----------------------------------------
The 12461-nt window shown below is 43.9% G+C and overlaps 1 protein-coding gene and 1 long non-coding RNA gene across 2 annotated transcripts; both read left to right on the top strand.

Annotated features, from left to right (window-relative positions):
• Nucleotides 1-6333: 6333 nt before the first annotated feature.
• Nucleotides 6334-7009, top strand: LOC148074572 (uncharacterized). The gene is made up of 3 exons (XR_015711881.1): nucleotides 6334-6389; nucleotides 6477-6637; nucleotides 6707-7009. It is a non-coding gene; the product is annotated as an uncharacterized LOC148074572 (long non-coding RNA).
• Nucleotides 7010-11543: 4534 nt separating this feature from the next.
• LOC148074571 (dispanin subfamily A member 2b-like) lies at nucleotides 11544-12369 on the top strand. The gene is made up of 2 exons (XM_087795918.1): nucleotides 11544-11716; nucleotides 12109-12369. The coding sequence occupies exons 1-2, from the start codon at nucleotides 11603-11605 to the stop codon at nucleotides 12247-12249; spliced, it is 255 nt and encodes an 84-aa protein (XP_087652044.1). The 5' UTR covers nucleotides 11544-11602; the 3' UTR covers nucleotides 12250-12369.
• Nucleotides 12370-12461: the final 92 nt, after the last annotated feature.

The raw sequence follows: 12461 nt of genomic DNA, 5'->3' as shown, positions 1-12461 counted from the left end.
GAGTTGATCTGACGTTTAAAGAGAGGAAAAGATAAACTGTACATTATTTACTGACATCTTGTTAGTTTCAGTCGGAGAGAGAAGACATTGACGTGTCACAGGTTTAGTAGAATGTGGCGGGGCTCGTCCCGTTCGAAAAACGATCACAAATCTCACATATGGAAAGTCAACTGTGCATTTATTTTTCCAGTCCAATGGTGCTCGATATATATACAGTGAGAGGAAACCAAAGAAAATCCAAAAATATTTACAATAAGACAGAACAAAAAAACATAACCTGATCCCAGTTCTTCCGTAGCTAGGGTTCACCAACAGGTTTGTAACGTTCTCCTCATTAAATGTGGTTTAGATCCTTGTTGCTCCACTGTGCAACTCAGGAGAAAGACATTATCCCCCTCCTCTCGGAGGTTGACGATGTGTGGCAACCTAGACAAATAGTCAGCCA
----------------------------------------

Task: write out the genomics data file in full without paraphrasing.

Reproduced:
The 12461-nt window shown below is 43.9% G+C and overlaps 1 protein-coding gene and 1 long non-coding RNA gene across 2 annotated transcripts; both read left to right on the top strand.

Annotated features, from left to right (window-relative positions):
• Nucleotides 1-6333: 6333 nt before the first annotated feature.
• Nucleotides 6334-7009, top strand: LOC148074572 (uncharacterized). The gene is made up of 3 exons (XR_015711881.1): nucleotides 6334-6389; nucleotides 6477-6637; nucleotides 6707-7009. It is a non-coding gene; the product is annotated as an uncharacterized LOC148074572 (long non-coding RNA).
• Nucleotides 7010-11543: 4534 nt separating this feature from the next.
• LOC148074571 (dispanin subfamily A member 2b-like) lies at nucleotides 11544-12369 on the top strand. The gene is made up of 2 exons (XM_087795918.1): nucleotides 11544-11716; nucleotides 12109-12369. The coding sequence occupies exons 1-2, from the start codon at nucleotides 11603-11605 to the stop codon at nucleotides 12247-12249; spliced, it is 255 nt and encodes an 84-aa protein (XP_087652044.1). The 5' UTR covers nucleotides 11544-11602; the 3' UTR covers nucleotides 12250-12369.
• Nucleotides 12370-12461: the final 92 nt, after the last annotated feature.

The raw sequence follows: 12461 nt of genomic DNA, 5'->3' as shown, positions 1-12461 counted from the left end.
GAGTTGATCTGACGTTTAAAGAGAGGAAAAGATAAACTGTACATTATTTACTGACATCTTGTTAGTTTCAGTCGGAGAGAGAAGACATTGACGTGTCACAGGTTTAGTAGAATGTGGCGGGGCTCGTCCCGTTCGAAAAACGATCACAAATCTCACATATGGAAAGTCAACTGTGCATTTATTTTTCCAGTCCAATGGTGCTCGATATATATACAGTGAGAGGAAACCAAAGAAAATCCAAAAATATTTACAATAAGACAGAACAAAAAAACATAACCTGATCCCAGTTCTTCCGTAGCTAGGGTTCACCAACAGGTTTGTAACGTTCTCCTCATTAAATGTGGTTTAGATCCTTGTTGCTCCACTGTGCAACTCAGGAGAAAGACATTATCCCCCTCCTCTCGGAGGTTGACGATGTGTGGCAACCTAGACAAATAGTCAGCCA